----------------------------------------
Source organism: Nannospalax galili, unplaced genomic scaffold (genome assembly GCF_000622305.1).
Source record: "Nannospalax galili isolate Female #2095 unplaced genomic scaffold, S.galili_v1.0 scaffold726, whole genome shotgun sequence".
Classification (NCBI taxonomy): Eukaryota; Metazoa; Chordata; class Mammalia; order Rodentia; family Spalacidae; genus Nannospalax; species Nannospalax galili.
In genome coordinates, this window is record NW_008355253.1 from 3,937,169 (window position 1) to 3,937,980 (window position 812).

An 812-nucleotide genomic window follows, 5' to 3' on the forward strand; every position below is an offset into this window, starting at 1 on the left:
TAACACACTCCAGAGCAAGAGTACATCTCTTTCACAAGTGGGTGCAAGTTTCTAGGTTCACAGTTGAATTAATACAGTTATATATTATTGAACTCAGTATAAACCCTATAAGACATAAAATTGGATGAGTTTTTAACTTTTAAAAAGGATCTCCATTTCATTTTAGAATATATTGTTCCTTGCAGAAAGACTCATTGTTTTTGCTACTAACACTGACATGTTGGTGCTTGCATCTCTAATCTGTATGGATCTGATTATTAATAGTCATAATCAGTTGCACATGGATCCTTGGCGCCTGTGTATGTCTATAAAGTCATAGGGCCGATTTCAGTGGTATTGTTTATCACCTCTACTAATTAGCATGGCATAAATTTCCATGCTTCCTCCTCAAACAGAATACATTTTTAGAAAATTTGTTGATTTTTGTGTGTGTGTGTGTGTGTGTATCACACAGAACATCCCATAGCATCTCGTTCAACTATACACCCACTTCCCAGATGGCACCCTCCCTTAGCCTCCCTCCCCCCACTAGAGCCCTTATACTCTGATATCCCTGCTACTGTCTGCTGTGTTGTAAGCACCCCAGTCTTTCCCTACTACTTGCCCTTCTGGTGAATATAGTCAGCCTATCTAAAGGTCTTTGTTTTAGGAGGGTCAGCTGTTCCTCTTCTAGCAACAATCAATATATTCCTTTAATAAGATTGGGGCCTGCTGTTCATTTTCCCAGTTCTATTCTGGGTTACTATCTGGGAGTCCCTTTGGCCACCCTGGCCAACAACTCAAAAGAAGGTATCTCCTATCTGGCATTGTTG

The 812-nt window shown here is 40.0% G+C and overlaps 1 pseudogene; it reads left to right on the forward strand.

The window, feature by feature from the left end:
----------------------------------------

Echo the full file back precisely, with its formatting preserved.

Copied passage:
Source organism: Nannospalax galili, unplaced genomic scaffold (genome assembly GCF_000622305.1).
Source record: "Nannospalax galili isolate Female #2095 unplaced genomic scaffold, S.galili_v1.0 scaffold726, whole genome shotgun sequence".
Classification (NCBI taxonomy): Eukaryota; Metazoa; Chordata; class Mammalia; order Rodentia; family Spalacidae; genus Nannospalax; species Nannospalax galili.
In genome coordinates, this window is record NW_008355253.1 from 3,937,169 (window position 1) to 3,937,980 (window position 812).

An 812-nucleotide genomic window follows, 5' to 3' on the forward strand; every position below is an offset into this window, starting at 1 on the left:
TAACACACTCCAGAGCAAGAGTACATCTCTTTCACAAGTGGGTGCAAGTTTCTAGGTTCACAGTTGAATTAATACAGTTATATATTATTGAACTCAGTATAAACCCTATAAGACATAAAATTGGATGAGTTTTTAACTTTTAAAAAGGATCTCCATTTCATTTTAGAATATATTGTTCCTTGCAGAAAGACTCATTGTTTTTGCTACTAACACTGACATGTTGGTGCTTGCATCTCTAATCTGTATGGATCTGATTATTAATAGTCATAATCAGTTGCACATGGATCCTTGGCGCCTGTGTATGTCTATAAAGTCATAGGGCCGATTTCAGTGGTATTGTTTATCACCTCTACTAATTAGCATGGCATAAATTTCCATGCTTCCTCCTCAAACAGAATACATTTTTAGAAAATTTGTTGATTTTTGTGTGTGTGTGTGTGTGTGTATCACACAGAACATCCCATAGCATCTCGTTCAACTATACACCCACTTCCCAGATGGCACCCTCCCTTAGCCTCCCTCCCCCCACTAGAGCCCTTATACTCTGATATCCCTGCTACTGTCTGCTGTGTTGTAAGCACCCCAGTCTTTCCCTACTACTTGCCCTTCTGGTGAATATAGTCAGCCTATCTAAAGGTCTTTGTTTTAGGAGGGTCAGCTGTTCCTCTTCTAGCAACAATCAATATATTCCTTTAATAAGATTGGGGCCTGCTGTTCATTTTCCCAGTTCTATTCTGGGTTACTATCTGGGAGTCCCTTTGGCCACCCTGGCCAACAACTCAAAAGAAGGTATCTCCTATCTGGCATTGTTG

The 812-nt window shown here is 40.0% G+C and overlaps 1 pseudogene; it reads left to right on the forward strand.

The window, feature by feature from the left end: